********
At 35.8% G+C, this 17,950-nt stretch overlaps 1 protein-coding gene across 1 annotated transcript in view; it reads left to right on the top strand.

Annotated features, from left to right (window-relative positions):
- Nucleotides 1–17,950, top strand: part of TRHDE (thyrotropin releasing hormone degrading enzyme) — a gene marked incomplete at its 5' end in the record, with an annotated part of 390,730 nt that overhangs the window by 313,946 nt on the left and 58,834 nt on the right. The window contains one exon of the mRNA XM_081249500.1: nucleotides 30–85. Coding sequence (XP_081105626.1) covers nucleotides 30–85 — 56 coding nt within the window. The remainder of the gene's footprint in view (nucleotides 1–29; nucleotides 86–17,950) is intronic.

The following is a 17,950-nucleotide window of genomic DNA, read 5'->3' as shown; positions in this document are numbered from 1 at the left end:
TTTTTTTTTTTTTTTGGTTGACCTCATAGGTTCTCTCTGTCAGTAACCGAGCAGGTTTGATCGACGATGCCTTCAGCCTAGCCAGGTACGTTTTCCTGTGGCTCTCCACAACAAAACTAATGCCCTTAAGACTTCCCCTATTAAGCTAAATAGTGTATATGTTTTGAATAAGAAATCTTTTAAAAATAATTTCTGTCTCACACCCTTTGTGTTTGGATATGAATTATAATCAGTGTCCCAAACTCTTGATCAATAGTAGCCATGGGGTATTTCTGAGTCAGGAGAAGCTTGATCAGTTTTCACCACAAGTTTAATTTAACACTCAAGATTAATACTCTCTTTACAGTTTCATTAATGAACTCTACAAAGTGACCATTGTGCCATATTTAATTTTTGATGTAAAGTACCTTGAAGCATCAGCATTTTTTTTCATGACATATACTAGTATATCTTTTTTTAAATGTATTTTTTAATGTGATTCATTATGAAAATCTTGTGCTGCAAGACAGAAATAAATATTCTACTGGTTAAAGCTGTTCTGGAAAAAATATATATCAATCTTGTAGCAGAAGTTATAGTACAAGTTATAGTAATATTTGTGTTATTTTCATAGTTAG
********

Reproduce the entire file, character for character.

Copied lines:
At 35.8% G+C, this 17,950-nt stretch overlaps 1 protein-coding gene across 1 annotated transcript in view; it reads left to right on the top strand.

Annotated features, from left to right (window-relative positions):
- Nucleotides 1–17,950, top strand: part of TRHDE (thyrotropin releasing hormone degrading enzyme) — a gene marked incomplete at its 5' end in the record, with an annotated part of 390,730 nt that overhangs the window by 313,946 nt on the left and 58,834 nt on the right. The window contains one exon of the mRNA XM_081249500.1: nucleotides 30–85. Coding sequence (XP_081105626.1) covers nucleotides 30–85 — 56 coding nt within the window. The remainder of the gene's footprint in view (nucleotides 1–29; nucleotides 86–17,950) is intronic.

The following is a 17,950-nucleotide window of genomic DNA, read 5'->3' as shown; positions in this document are numbered from 1 at the left end:
TTTTTTTTTTTTTTTGGTTGACCTCATAGGTTCTCTCTGTCAGTAACCGAGCAGGTTTGATCGACGATGCCTTCAGCCTAGCCAGGTACGTTTTCCTGTGGCTCTCCACAACAAAACTAATGCCCTTAAGACTTCCCCTATTAAGCTAAATAGTGTATATGTTTTGAATAAGAAATCTTTTAAAAATAATTTCTGTCTCACACCCTTTGTGTTTGGATATGAATTATAATCAGTGTCCCAAACTCTTGATCAATAGTAGCCATGGGGTATTTCTGAGTCAGGAGAAGCTTGATCAGTTTTCACCACAAGTTTAATTTAACACTCAAGATTAATACTCTCTTTACAGTTTCATTAATGAACTCTACAAAGTGACCATTGTGCCATATTTAATTTTTGATGTAAAGTACCTTGAAGCATCAGCATTTTTTTTCATGACATATACTAGTATATCTTTTTTTAAATGTATTTTTTAATGTGATTCATTATGAAAATCTTGTGCTGCAAGACAGAAATAAATATTCTACTGGTTAAAGCTGTTCTGGAAAAAATATATATCAATCTTGTAGCAGAAGTTATAGTACAAGTTATAGTAATATTTGTGTTATTTTCATAGTTAG